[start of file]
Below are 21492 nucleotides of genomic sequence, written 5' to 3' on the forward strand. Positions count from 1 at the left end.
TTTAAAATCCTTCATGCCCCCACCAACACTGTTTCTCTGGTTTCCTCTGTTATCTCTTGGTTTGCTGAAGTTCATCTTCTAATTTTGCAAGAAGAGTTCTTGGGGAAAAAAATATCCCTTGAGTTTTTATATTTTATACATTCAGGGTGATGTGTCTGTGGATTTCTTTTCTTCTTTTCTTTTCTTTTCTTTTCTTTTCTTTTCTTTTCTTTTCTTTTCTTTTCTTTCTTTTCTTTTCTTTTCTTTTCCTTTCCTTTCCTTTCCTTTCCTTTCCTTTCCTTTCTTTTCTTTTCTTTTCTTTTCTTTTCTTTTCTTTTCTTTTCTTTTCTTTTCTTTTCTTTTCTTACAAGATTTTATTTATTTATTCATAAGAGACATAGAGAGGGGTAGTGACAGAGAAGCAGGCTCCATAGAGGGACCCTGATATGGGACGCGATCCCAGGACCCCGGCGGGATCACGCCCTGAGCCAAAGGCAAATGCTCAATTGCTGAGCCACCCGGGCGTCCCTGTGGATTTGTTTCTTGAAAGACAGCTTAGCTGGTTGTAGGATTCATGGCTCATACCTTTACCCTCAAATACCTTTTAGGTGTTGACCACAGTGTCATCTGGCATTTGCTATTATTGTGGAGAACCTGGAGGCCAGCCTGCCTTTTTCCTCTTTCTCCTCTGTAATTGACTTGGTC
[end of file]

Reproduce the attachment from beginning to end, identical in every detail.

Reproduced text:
Below are 21492 nucleotides of genomic sequence, written 5' to 3' on the forward strand. Positions count from 1 at the left end.
TTTAAAATCCTTCATGCCCCCACCAACACTGTTTCTCTGGTTTCCTCTGTTATCTCTTGGTTTGCTGAAGTTCATCTTCTAATTTTGCAAGAAGAGTTCTTGGGGAAAAAAATATCCCTTGAGTTTTTATATTTTATACATTCAGGGTGATGTGTCTGTGGATTTCTTTTCTTCTTTTCTTTTCTTTTCTTTTCTTTTCTTTTCTTTTCTTTTCTTTTCTTTTCTTTCTTTTCTTTTCTTTTCTTTTCCTTTCCTTTCCTTTCCTTTCCTTTCCTTTCCTTTCTTTTCTTTTCTTTTCTTTTCTTTTCTTTTCTTTTCTTTTCTTTTCTTTTCTTTTCTTTTCTTACAAGATTTTATTTATTTATTCATAAGAGACATAGAGAGGGGTAGTGACAGAGAAGCAGGCTCCATAGAGGGACCCTGATATGGGACGCGATCCCAGGACCCCGGCGGGATCACGCCCTGAGCCAAAGGCAAATGCTCAATTGCTGAGCCACCCGGGCGTCCCTGTGGATTTGTTTCTTGAAAGACAGCTTAGCTGGTTGTAGGATTCATGGCTCATACCTTTACCCTCAAATACCTTTTAGGTGTTGACCACAGTGTCATCTGGCATTTGCTATTATTGTGGAGAACCTGGAGGCCAGCCTGCCTTTTTCCTCTTTCTCCTCTGTAATTGACTTGGTC